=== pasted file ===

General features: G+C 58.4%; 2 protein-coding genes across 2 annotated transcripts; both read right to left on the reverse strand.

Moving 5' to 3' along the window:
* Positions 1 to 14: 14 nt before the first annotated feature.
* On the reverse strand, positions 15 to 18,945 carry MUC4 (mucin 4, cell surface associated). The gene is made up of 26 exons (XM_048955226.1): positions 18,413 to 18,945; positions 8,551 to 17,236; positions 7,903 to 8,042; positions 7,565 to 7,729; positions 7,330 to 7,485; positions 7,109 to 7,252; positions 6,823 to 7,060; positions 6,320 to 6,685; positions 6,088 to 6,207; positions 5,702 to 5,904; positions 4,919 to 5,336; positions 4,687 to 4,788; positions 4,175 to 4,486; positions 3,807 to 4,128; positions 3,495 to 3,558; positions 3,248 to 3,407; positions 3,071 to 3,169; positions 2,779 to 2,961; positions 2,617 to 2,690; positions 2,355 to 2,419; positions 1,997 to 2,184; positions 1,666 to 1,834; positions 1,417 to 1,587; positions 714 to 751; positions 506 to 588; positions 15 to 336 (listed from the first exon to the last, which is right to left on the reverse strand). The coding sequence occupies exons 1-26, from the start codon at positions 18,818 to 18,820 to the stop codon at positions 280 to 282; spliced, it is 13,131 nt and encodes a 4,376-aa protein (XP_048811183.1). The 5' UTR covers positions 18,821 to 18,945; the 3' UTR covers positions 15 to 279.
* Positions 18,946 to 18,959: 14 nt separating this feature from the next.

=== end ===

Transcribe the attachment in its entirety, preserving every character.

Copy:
General features: G+C 58.4%; 2 protein-coding genes across 2 annotated transcripts; both read right to left on the reverse strand.

Moving 5' to 3' along the window:
* Positions 1 to 14: 14 nt before the first annotated feature.
* On the reverse strand, positions 15 to 18,945 carry MUC4 (mucin 4, cell surface associated). The gene is made up of 26 exons (XM_048955226.1): positions 18,413 to 18,945; positions 8,551 to 17,236; positions 7,903 to 8,042; positions 7,565 to 7,729; positions 7,330 to 7,485; positions 7,109 to 7,252; positions 6,823 to 7,060; positions 6,320 to 6,685; positions 6,088 to 6,207; positions 5,702 to 5,904; positions 4,919 to 5,336; positions 4,687 to 4,788; positions 4,175 to 4,486; positions 3,807 to 4,128; positions 3,495 to 3,558; positions 3,248 to 3,407; positions 3,071 to 3,169; positions 2,779 to 2,961; positions 2,617 to 2,690; positions 2,355 to 2,419; positions 1,997 to 2,184; positions 1,666 to 1,834; positions 1,417 to 1,587; positions 714 to 751; positions 506 to 588; positions 15 to 336 (listed from the first exon to the last, which is right to left on the reverse strand). The coding sequence occupies exons 1-26, from the start codon at positions 18,818 to 18,820 to the stop codon at positions 280 to 282; spliced, it is 13,131 nt and encodes a 4,376-aa protein (XP_048811183.1). The 5' UTR covers positions 18,821 to 18,945; the 3' UTR covers positions 15 to 279.
* Positions 18,946 to 18,959: 14 nt separating this feature from the next.